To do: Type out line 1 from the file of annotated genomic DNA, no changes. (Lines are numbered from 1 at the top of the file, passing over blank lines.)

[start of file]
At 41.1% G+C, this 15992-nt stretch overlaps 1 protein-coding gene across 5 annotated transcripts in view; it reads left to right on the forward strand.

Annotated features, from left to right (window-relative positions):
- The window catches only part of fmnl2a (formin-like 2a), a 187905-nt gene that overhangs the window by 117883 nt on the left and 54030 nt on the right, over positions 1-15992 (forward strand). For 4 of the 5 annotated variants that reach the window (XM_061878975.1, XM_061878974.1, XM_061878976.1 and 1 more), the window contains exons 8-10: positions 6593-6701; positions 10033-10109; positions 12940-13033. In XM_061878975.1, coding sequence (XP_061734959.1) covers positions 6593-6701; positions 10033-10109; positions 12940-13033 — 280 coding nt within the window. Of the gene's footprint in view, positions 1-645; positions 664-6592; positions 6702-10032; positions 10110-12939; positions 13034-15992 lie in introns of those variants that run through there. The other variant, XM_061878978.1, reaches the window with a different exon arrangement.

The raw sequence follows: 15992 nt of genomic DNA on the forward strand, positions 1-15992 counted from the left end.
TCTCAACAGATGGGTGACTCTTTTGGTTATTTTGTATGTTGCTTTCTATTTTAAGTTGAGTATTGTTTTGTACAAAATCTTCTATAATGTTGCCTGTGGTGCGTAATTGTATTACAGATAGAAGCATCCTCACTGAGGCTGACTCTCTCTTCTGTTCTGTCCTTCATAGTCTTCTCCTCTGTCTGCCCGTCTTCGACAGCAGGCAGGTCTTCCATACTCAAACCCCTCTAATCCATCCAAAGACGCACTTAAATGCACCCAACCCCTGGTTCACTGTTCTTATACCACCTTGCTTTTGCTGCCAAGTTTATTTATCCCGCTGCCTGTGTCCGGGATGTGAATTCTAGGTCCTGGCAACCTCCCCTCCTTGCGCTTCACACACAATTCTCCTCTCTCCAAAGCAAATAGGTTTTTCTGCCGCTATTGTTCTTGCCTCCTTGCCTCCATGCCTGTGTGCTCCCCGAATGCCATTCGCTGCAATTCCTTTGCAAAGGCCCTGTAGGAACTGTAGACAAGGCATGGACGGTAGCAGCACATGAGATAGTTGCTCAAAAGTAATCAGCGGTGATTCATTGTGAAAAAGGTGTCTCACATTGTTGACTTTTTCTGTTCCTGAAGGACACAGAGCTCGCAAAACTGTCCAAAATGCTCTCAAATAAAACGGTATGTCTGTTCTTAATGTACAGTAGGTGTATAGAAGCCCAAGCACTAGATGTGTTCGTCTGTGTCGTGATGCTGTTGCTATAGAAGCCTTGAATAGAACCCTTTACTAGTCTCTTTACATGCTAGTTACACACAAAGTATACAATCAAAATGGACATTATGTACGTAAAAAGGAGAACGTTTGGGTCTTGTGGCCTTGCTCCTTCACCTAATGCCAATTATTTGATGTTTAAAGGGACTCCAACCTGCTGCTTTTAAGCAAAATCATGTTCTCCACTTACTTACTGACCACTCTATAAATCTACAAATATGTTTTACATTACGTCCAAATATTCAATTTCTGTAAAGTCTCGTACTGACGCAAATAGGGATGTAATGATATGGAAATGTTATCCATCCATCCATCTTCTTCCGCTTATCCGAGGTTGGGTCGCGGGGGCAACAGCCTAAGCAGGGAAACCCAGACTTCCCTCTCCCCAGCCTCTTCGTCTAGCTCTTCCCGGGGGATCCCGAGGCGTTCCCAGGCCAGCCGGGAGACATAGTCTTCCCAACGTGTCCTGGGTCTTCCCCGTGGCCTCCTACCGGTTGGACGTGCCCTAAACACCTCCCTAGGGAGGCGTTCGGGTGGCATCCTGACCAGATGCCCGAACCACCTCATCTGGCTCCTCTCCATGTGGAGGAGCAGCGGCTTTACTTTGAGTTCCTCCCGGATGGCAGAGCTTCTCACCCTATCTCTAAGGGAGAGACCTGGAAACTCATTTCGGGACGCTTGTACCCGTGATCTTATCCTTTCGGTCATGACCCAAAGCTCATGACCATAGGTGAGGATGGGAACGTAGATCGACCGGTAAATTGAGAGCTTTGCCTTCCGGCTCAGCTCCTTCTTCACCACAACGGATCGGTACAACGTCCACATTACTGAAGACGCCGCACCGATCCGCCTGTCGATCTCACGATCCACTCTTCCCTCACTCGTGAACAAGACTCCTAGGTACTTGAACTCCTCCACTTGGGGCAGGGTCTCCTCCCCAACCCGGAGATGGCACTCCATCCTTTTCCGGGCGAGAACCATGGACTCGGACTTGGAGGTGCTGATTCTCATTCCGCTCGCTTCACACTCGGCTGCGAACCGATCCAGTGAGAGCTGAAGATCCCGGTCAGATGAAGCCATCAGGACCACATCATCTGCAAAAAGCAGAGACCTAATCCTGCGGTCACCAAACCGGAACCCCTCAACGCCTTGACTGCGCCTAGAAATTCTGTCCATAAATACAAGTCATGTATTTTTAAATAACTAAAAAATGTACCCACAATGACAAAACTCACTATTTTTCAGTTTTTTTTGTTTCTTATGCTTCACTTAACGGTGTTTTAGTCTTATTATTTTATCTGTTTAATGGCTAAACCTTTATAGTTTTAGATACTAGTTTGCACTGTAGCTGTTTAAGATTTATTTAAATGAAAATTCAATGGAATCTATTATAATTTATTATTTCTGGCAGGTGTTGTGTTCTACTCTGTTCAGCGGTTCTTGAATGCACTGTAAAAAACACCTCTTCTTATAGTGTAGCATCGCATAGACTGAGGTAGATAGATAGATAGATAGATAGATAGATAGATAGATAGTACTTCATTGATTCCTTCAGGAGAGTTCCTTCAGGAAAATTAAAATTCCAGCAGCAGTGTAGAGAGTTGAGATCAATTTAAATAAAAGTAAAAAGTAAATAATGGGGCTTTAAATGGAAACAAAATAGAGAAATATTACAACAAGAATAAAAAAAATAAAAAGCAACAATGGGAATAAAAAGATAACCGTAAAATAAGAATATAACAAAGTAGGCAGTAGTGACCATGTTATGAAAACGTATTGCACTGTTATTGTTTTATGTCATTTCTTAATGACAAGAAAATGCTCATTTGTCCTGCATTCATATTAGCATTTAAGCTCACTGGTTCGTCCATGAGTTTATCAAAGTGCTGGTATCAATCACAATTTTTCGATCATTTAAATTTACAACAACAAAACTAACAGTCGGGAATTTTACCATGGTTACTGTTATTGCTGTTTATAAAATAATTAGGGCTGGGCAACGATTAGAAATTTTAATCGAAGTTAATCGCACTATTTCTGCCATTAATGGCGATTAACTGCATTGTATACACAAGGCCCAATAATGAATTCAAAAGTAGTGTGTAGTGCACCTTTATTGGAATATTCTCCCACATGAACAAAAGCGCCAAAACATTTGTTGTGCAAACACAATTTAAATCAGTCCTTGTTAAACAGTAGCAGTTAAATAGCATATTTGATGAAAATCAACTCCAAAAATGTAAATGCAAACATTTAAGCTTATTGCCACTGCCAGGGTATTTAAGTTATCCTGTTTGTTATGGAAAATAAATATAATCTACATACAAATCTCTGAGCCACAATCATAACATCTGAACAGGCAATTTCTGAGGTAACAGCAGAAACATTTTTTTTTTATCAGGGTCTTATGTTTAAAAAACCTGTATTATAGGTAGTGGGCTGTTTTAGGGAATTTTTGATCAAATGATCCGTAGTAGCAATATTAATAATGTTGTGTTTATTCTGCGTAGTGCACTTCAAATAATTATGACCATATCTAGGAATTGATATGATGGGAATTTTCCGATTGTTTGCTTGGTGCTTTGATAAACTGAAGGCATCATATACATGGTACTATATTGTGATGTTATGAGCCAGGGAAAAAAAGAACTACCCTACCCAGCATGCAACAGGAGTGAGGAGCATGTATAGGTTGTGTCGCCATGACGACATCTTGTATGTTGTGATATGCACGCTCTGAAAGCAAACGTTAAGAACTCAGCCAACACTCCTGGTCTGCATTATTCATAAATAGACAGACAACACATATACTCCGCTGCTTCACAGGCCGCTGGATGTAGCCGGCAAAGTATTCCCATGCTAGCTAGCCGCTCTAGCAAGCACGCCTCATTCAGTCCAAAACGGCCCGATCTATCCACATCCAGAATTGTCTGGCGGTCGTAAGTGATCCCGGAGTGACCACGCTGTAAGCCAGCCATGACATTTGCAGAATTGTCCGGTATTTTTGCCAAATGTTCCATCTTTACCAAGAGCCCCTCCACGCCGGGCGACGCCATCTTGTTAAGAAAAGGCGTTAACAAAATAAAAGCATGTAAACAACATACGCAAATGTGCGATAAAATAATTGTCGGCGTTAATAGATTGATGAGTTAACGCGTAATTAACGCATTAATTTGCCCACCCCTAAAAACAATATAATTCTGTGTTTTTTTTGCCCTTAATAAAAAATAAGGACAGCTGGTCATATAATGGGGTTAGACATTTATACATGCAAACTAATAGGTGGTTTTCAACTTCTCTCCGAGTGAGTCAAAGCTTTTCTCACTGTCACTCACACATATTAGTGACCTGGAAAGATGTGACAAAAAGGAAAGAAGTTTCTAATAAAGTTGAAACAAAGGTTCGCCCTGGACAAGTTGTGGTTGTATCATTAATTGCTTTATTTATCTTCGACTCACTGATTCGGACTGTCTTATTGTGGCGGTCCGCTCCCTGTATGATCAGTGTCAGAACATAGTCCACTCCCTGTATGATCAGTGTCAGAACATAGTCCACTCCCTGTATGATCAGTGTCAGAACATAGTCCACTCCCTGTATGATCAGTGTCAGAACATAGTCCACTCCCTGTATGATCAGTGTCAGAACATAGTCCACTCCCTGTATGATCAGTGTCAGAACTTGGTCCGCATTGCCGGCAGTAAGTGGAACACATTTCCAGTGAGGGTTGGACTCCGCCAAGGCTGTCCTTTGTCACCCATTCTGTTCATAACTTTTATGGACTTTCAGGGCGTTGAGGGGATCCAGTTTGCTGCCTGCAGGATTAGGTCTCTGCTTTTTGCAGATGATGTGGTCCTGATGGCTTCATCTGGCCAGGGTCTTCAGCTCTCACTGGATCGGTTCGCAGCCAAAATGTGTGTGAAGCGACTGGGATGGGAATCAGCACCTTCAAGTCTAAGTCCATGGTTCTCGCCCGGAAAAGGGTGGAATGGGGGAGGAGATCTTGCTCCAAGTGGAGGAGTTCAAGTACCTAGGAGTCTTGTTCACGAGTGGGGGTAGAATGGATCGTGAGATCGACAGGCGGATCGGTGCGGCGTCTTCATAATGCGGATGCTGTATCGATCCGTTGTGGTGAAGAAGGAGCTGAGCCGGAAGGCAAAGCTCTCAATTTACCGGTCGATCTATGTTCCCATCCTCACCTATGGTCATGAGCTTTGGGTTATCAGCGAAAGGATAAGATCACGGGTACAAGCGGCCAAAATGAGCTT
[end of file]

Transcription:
At 41.1% G+C, this 15992-nt stretch overlaps 1 protein-coding gene across 5 annotated transcripts in view; it reads left to right on the forward strand.